The Cervid Family
Mule Deer Herd by Mary Kiesau
Cervids are herbivores that lack incisors and walk on ungulated toes - meaning the weight is borne equally by the third and fourth toes, hence the name even-toes ungulates.  Okanogan County has an abundance of cervids - otherwise knowns as deer (and elk and moose)!  There are “odd-toed ungulates,” such as horses, who bear their weight primarily on their third toe. 
Cervids have an extraordinary sense of smell. Deer have 1000 scent receptors (and we have maybe 50) and their skulls have a huge nasal cavity to accommodate all those scent receptors. 

The main distinguishing factors for identifying cervids are their tail, metatarsal gland location, behavior, and sometimes antlers (although antlers are not as reliable).

Sexual dimorphism in deer is quite pronounced – males tend to be larger than females, and, except for the reindeer, only males possess antlers.  Our male deer species (including elk and moose) have antlers, which are temporary and regularly regrown unlike the permanent horns of bovids, from Spring through Fall.  Antlers are dropped shortly after the breeding season (the rut) is over, usually December into January.  In the spring when antlers regrow they have a velvet sheath and are some of the fastest growing tissue of any organism; they can grow an inch a day.

Phenotypically speaking, mule deer have a black tip at the end of their tail, and a white patch under their tails but their tails are usually not raised. Black-tailed deer have a thick, waterproof undercoat made with heavy oils which helps them deal with their habitat on the wet, Western slope of the Cascades (they are not found east of the cascades).  The bulk of the outward-facing part of their tail is black.  White-tailed deer, pervasive on the east coast of the US but also found here in Washington, have a broad, fluffy tail that is brown on the outer side and white on the underside.  When alarmed or running, their tail is often raised like a white flag. White-tailed deer have a much more aggressive temperament than other deer. Columbian white tailed deer, although rare, can be found in Southwestern WA; they are a protected species and not legal to hunt.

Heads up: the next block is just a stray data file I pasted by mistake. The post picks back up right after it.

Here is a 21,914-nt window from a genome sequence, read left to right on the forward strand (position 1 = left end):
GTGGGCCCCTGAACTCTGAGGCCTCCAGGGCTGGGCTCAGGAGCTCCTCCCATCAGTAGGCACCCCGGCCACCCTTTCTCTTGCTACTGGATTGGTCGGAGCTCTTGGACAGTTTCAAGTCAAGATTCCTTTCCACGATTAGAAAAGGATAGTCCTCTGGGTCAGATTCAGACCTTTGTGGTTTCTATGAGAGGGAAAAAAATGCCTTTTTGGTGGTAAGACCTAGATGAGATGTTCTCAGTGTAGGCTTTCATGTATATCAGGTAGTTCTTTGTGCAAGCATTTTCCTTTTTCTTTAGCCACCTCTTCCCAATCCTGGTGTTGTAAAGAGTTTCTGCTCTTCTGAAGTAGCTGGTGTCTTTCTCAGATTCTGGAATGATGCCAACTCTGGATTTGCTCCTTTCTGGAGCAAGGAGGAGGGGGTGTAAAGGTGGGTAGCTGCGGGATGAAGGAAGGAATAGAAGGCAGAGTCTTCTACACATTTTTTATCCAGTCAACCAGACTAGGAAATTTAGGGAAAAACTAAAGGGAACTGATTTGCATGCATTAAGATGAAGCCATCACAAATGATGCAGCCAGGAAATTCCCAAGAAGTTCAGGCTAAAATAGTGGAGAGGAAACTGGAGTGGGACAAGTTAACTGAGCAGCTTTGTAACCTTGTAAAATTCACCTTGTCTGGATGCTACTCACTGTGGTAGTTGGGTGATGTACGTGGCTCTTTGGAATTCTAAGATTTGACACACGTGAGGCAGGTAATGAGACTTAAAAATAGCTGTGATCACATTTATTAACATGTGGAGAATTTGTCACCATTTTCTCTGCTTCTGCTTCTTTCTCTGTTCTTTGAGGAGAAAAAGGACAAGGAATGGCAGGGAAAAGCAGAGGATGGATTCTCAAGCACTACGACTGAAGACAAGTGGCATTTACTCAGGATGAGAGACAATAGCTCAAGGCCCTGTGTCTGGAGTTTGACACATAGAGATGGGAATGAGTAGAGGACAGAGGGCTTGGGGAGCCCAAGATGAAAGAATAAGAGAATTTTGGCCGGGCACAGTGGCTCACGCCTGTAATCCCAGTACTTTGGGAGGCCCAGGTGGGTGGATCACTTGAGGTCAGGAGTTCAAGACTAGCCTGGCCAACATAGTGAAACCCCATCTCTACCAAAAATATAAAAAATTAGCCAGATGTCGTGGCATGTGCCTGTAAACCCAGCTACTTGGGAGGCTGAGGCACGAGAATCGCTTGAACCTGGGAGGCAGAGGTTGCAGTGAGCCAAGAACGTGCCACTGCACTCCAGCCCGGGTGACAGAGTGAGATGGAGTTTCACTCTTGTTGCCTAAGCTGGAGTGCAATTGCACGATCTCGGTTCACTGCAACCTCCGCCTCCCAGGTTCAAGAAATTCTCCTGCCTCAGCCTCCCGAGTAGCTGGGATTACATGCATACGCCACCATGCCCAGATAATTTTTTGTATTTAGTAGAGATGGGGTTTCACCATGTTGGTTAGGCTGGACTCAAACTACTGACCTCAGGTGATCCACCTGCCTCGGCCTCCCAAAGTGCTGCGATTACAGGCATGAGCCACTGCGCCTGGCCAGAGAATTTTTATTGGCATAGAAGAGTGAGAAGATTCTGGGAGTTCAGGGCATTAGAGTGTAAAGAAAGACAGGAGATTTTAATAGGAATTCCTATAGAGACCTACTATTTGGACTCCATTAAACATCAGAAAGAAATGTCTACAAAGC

Mule Deer Fawn by Mary Kiesau

Deer breed late in the fall and have a 7-month gestation.  Females birth one or two fawns in late May to early June. The fawns stay with the does for about one year.  Females generally breed at 1.5 years, but can breed as fawns occasionally. Life span of deer is 8-15 years.

The WDFW Living with Deer website has a wealth of information!

One of the coolest things about Elk or wapiti (Cervus canadensis), aside from their size, is that they have “fangs.” Unlike deer and moose, elk still have a tooth on each side of their front upper jaw - what we call “canines.”  The teeth are ivory and are called “ivories.”  All the rest of their teeth are enamel.  There are only two animals indigenous to the Pacific Northwest with ivory teeth - elk and walrus.  An elk uses their ivory teeth to threaten and intimidate, snarling his upper lip to show his “fangs.”  A bull’s ivory tooth is much larger than a cow’s ivory tooth. 
Cow elks by Mary Kiesau

“Wapiti” is the name for Rocky Mountain elk in the Shawnee language and means “white rump.”  These cervids can live well into their 20’s (and there’s at least one in the Methow who probably has!).  Elk inhabit areas where there are a lot of open fields for grazing, and there are elk in certain parts of Okanogan county, though very few in the Methow.